Does wearing prescription sunglasses damage your eyes?

by BrightDr. on Jun 13, 2022

Does wearing prescription sunglasses damage your eyes?


It's a bright summer's day, so you pop on your prescription sunglasses and head out to the beach. As soon as the sun hits your face, you're happy to be wearing them—and not just because they make a fashion statement. But by the afternoon, you notice that your eyes feel stretched and tired. You wonder if this is normal or if there's something wrong with your sunglasses. Does wearing prescription sunglasses damage your eyes? The short answer is no: in fact, they can help protect against eye issues like cataracts down the road. However, it's important to choose high-quality lenses for those frames so that your eyes don't have to work too hard when you're enjoying time outside. ~~ Keep reading as we explore all of these questions in more detail, below!

Are prescription sunglasses bad for you?

If you wear prescription sunglasses, you are probably aware that they can help protect your eyes from glare. However, did you know that sunlight can damage the eyes in other ways? The sun’s ultraviolet (UV) rays cause cataracts and macular degeneration, two conditions that affect vision.

Glare is a common symptom of these diseases because cataracts cloud the lens of your eye and macular degeneration causes blurry vision at the center of your field of vision. Glare from bright light – such as sunlight reflecting off pavement or snow – can make it difficult for those with these conditions to see clearly enough to navigate their surroundings safely. Glare also impairs night driving by making it more challenging for drivers to detect street signs and pedestrians at night while wearing their prescription sunglasses or nonprescription sunglasses with UV protection

Are polarized sunglasses better for your eyes?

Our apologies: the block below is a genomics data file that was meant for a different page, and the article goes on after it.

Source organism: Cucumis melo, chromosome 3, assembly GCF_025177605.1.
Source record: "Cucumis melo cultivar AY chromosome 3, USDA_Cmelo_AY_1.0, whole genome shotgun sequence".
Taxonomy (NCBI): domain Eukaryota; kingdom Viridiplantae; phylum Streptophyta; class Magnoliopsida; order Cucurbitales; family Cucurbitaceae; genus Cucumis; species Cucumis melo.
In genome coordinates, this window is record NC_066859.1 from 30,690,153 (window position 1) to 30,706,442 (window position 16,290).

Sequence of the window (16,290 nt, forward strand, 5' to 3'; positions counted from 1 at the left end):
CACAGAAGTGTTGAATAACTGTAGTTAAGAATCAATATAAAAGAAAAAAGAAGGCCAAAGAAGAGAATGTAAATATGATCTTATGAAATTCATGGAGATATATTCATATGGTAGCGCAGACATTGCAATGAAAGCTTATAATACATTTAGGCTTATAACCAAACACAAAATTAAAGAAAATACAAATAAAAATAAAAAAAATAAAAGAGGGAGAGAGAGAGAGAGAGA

Polarized lenses reduce glare from the sun and other light sources. They also reduce eye fatigue, so you can see better with them.

They may not be right for everyone though. If you have a hard time seeing through regular sunglasses, then polarized ones will likely make it worse.

Are transition lenses better for your eyes?

People often prefer to wear transition lenses because they can save them from having to change glasses when going from indoors to outdoors. However, this isn't always the case. Transition lenses are made for certain types of light conditions, such as low-light or glare. If you're outside in bright sunlight all day long, your eyes will probably be better off with polarized lenses instead of transition ones because they can filter out more damaging UV rays than regular glasses do.

How can I protect my eyes from the sun?

There are several steps you can take to protect your eyes from the sun:

  • Wear sunglasses with UV protection. These should have a rating of 100-400, meaning they block out all but 0-25% of ultraviolet light. Look for sunglasses that say "100%" or "UV 400" on the label, and make sure there's an indication of how much ultraviolet light they block (e.g., 95%).

  • Wear a hat that shades your face, neck and ears when you're outdoors during peak hours (10am to 4pm). Make sure it doesn't have holes or mesh panels where sunlight can get through—you'll need something solid to ensure optimal protection.

  • Wear protective clothing such as long pants and sleeves in bright daylight if possible; otherwise avoid being in direct sunlight during peak hours wherever possible (10am - 4pm).


We’ve covered lots of different types of sunglasses, but all in all, it seems that prescription sunglasses are the best option for your eyes. They can be more expensive than other types. However, you should consider it an investment in your vision! If you don’t have a pair yet and would like to see if they work well, try on some stylish pairs at an optician near you today.





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